A warm wave of nostalgia is washing through America this month in anticipation of seeing Williams perform again. It has prompted shared memories of some of the staging posts in his career: there was the early playful television appearance on the Richard Pryor Show, and then Williams in the guise of the alien Mork from Ork encountering Henry Winkler's Fonz on Happy Days. (This was the part that spawned the spin-off sitcom Mork and Mindy which ran from 1978 to 1982 and made him a household name).
Far from looking back though, the actor says he is searching for work that will mean more to him. He cites a dark comedy released in America this summer, called World's Greatest Dad and directed by Bobcat Goldthwait. It is the kind of work he hopes to make more of now.
The highlights of Williams's film career so far are the roles that have suited his extraordinary energy level or caught the mood of the times, films such as The World According to Garp and Good Will Hunting. Latterly, Williams has also enjoyed critical success in a number of spooky parts, which mysteriously also seem to fit him like a glove, for example as an obsessive in One Hour Photo or the sociopath in the thriller Insomnia.
But as the camera has rolled on through the years, Williams's more unfortunate choices have stacked up too. Flops have included Bicentennial Man, RV, Patch Adams, Jack, Flubber and Robert Altman's Popeye, of which Williams has said: "If you watch it backwards, it has a plot."
Though Williams may be born again, his new show will not be evangelical. While the star has learnt his own lesson in relation to booze and still attends AA meetings, he says he does not want to preach. All he can tell people, he has said, is simply not to do it.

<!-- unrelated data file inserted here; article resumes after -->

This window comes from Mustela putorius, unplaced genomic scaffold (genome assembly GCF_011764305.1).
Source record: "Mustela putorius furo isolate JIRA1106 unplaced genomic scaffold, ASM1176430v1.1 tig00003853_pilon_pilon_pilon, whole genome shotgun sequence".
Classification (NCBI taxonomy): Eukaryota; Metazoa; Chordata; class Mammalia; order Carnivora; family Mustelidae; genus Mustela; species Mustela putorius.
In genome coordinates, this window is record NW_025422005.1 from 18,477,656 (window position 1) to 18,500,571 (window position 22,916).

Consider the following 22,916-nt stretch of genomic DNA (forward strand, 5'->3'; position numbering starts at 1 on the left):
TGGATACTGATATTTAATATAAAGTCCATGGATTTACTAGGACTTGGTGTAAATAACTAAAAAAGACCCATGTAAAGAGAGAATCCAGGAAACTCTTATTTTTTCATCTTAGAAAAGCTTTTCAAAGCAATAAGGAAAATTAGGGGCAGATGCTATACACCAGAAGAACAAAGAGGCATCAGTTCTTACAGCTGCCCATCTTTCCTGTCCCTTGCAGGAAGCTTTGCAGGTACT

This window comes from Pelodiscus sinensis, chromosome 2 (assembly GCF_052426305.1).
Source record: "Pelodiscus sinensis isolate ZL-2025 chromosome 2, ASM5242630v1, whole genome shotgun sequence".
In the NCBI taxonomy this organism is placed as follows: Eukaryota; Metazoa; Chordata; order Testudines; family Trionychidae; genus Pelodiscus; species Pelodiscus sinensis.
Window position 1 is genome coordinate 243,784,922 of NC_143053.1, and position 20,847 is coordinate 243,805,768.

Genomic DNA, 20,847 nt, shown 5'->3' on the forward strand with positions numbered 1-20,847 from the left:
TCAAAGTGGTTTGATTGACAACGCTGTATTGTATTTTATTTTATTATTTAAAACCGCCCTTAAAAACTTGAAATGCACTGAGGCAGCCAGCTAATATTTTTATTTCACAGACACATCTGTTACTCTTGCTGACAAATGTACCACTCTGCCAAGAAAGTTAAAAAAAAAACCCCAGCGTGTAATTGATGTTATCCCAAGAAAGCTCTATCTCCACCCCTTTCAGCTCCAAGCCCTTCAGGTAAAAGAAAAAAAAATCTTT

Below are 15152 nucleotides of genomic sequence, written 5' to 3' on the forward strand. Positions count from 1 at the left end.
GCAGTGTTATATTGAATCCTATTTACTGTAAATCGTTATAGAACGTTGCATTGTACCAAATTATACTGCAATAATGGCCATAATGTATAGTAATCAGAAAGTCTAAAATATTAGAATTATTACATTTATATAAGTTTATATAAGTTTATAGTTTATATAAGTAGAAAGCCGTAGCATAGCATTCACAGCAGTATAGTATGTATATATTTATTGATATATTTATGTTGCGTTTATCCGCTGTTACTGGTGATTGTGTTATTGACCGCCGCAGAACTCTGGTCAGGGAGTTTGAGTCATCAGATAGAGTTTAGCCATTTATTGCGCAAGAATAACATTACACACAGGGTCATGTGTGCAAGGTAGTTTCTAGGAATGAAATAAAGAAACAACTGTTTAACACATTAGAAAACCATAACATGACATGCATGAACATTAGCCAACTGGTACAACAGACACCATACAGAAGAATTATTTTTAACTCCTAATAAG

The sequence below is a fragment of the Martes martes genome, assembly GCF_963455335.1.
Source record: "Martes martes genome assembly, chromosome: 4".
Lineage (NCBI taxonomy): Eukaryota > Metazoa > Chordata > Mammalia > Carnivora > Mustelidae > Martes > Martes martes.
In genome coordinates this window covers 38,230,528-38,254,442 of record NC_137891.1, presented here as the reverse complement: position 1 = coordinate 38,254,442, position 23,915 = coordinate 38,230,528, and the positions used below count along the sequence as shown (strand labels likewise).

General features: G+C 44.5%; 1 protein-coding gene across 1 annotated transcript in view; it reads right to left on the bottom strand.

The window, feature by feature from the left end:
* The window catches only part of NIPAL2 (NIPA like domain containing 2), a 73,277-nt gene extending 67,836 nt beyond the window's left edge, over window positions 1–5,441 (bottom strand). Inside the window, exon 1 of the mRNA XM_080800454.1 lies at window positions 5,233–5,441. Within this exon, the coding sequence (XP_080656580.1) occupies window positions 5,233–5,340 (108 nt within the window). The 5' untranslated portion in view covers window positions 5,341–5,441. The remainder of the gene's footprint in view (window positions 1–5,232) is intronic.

"There's nothing romantic about it. This idea that as an artist you have to push yourself and explore the dark side? I went there. You can do a lot more interesting stuff when you're not messed up," he explains.
All the same, Williams's friend and fellow comedian Billy Crystal believes the stand-up show will offer some kind of therapy for the performer. "Over the last couple of years and the pain that he's gone through, his brain is the one thing that's kept him buoyant," Crystal has said. "I think he needs the stand-up in a different way than he did before. It's still a safe place for him to be, but he can talk about things and make himself feel better, not just everybody else."
Eric Idle suspects that all the Williams voices are an elaborate piece of misdirection: "I've always felt that Robin's blinding speed and flash of wit was an effort at concealment, rather than revealing," said Idle. "He would be talking about something personal or sexual, but it was always in general, not about him."
Whether or not Williams's attention-seeking behaviour is designed to communicate more openly or to hold his audience at arms' length, the entertainer is clearly more determined than ever to shake people into noticing more about their lives, just as he has been forced to take account of his own.
Even before his illness, Williams spoke strikingly about his drive to go out in front of an audience and talk. "There's anger there, and a fear, too," he said. "I want to shout, 'Wake up! Snap out of it!' The hypnosis is over!"